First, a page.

September 2021
Volume 21, Issue 9
Open Access
Vision Sciences Society Annual Meeting Abstract  |   September 2021
Examining Overt and Covert Attentional Capture by Task Irrelevant Stimuli during a Novel Continuous Performance Task
Author Affiliations
  • Michelle Blumberg
    Queen's University
  • Geoffrey Harrison
    Queen's University
  • Daryl Wilson
    Queen's University
Journal of Vision September 2021, Vol.21, 2173. doi:https://doi.org/10.1167/jov.21.9.2173
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      Michelle Blumberg, Geoffrey Harrison, Daryl Wilson; Examining Overt and Covert Attentional Capture by Task Irrelevant Stimuli during a Novel Continuous Performance Task. Journal of Vision 2021;21(9):2173. https://doi.org/10.1167/jov.21.9.2173.

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      © ARVO (1962-2015); The Authors (2016-present)

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Abstract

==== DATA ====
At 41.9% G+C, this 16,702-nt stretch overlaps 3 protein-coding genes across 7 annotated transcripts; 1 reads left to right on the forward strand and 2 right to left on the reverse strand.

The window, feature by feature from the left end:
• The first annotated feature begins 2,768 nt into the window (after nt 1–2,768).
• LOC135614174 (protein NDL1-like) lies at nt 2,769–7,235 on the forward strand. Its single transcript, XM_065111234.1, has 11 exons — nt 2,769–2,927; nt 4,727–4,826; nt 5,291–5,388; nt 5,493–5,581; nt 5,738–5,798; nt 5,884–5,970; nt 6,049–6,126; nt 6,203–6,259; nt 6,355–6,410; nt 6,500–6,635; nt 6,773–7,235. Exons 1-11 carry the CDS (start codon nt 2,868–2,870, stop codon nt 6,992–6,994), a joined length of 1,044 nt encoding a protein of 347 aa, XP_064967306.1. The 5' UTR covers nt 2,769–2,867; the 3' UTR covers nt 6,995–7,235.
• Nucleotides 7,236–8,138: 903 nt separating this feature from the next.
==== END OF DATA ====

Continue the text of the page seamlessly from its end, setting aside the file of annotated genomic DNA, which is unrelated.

Paradigms used to examine attentional capture are limited by the presentation of stimuli that are not entirely task irrelevant. Moreover, attentional capture has rarely been studied in the context of continuous task performance. Consequently, it is not possible to measure the duration of the distractor interference effect while participants are continuously engaging in a task. These limitations represent important obstacles to existing paradigms as they do not reflect the type of entirely irrelevant, spontaneous distraction that occurs when individuals are continuously engaging in daily life tasks. To address these limitations, we implemented a new methodology based on a paradigm designed by Forster and Lavie (2011). Participants worked through a 12-item circular array making consecutive forced choice responses as to whether the identity of an item was a letter or a digit. On thirty percent of the trials, a distracting colorful cartoon character image was presented in the center of the circular display. Participants were instructed to respond as quickly and accurately as possible to the identity of the items until they had responded to the last item in the array. Moreover, we tracked the participants’ eye movements throughout the entirety of the task. Response times (RTs) to the items immediately following the presentation of a distractor were significantly slower than RTs to items when no distractor was presented. Importantly, the distractor’s effect on RTs was maintained over three responses following distractor presentation, providing evidence for lasting attentional capture by entirely irrelevant distractors. Despite this prolonged interference effect, there was no evidence of overt oculomotor capture over these three responses, suggesting that distraction by entirely irrelevant distractors is covert. These findings are important as they provide further evidence for the ability of distractors presented with abrupt onsets to capture attention despite participants having no attentional set for these distractor stimuli.

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